On 19 April, the Ministry for Women, Children and People with Disabilities convened a consultative meeting with representatives from the national gender machinery – the Commission for Gender Equality, government departments, municipalities, and civil society organizations – to deliberate on the much anticipated Gender Equality Bill. The Ministry had previously announced in Parliament that such legislation is on the cards, and a green paper discussion document to this effect has now been finalized, for consultative meetings in all of the provinces, and tabling at a national women’s conference set for mid-year.
The green paper refers to the progress attained in South Africa in establishing a legislative and policy framework for advancing gender equality and women’s empowerment. This includes key legislation such as the Promotion of Equality and Prevention of Unfair Discrimination Act, legislation addressing domestic violence and sexual offences, and the National Policy Framework for Women’s Empowerment and Gender Equality, which establishes the national gender machinery, and provides for gender mainstreaming to be undertaken by all government entities.
Despite these policy gains, however, critical voices within government and the women’s movement have noted the many challenges experienced by women in achieving substantive equality – in light of the very real discrimination experienced by women in the personal and public domains, and the sense that women are still denied their Constitutional guarantees of equality at significant levels. The green paper acknowledges these challenges, which range from information, knowledge and skills required by women to assert and claim their rights, inadequate resourcing and implementation of gender equality measures by the state, the lack of legally binding gender equality obligations on public and private sectors, and the lack of coordination between stakeholders in this sector.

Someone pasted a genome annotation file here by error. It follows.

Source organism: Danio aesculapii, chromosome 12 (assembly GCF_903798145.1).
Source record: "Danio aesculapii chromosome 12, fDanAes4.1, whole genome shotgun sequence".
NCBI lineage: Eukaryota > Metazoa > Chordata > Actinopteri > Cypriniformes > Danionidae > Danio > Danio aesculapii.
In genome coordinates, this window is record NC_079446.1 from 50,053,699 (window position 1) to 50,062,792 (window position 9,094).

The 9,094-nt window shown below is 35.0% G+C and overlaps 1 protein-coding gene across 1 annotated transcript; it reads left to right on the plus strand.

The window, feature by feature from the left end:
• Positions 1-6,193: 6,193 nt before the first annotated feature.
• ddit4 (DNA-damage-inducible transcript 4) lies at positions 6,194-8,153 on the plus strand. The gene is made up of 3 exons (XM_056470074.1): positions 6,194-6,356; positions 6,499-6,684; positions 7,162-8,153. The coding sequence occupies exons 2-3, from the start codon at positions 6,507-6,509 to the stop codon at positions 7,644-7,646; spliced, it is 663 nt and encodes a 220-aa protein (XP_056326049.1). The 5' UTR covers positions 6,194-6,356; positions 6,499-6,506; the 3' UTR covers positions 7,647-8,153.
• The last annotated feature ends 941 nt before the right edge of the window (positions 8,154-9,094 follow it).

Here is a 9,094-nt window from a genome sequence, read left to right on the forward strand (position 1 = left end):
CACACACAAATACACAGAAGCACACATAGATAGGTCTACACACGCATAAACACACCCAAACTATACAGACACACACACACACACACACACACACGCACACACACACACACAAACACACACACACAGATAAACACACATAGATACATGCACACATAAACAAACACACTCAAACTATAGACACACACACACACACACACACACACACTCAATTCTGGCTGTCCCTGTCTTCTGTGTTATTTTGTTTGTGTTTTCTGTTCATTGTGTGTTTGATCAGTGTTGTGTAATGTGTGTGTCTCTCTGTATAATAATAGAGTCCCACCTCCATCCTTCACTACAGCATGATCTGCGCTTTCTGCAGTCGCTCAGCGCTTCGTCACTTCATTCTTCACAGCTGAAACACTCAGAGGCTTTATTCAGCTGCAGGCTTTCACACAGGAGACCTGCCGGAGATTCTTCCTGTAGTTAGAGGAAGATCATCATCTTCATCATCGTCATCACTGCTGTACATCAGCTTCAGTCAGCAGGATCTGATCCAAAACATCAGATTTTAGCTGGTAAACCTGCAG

The green paper further details instances of persistent inequality and discrimination against women, including the black economic empowerment terrain, hate crimes against lesbians, patriarchal attitudes and customary practices, gender-based violence, and discrimination in the workplace. The green paper states that the overarching purpose of the Bill will be to ensure equal treatment of women, promote gender equality for men and women, and provide clear prohibitions on discrimination based on sex, in the private and public sectors. This latter point would ensure South Africa’s compliance with requirements of the United Nations’ CEDAW committee, in developing a legal definition of discrimination compatible with this Convention.
Amongst the objectives of the Gender Equality Bill is the intention to address gaps, challenges and inconsistencies in current policy and legislation, which will require a review of this framework. The Bill will further ensure the legal and binding status of equality and non-discrimination measures, and put in place timeframes and penalties for non-compliance. The Ministry also intends enforcing the application of gender mainstreaming across all spheres of government – a project which has largely been viewed as a failure, with departments and municipalities routinely demonstrating a failure to adequate conceptualise and implement gender mainstreaming measures – the engendering of all policies,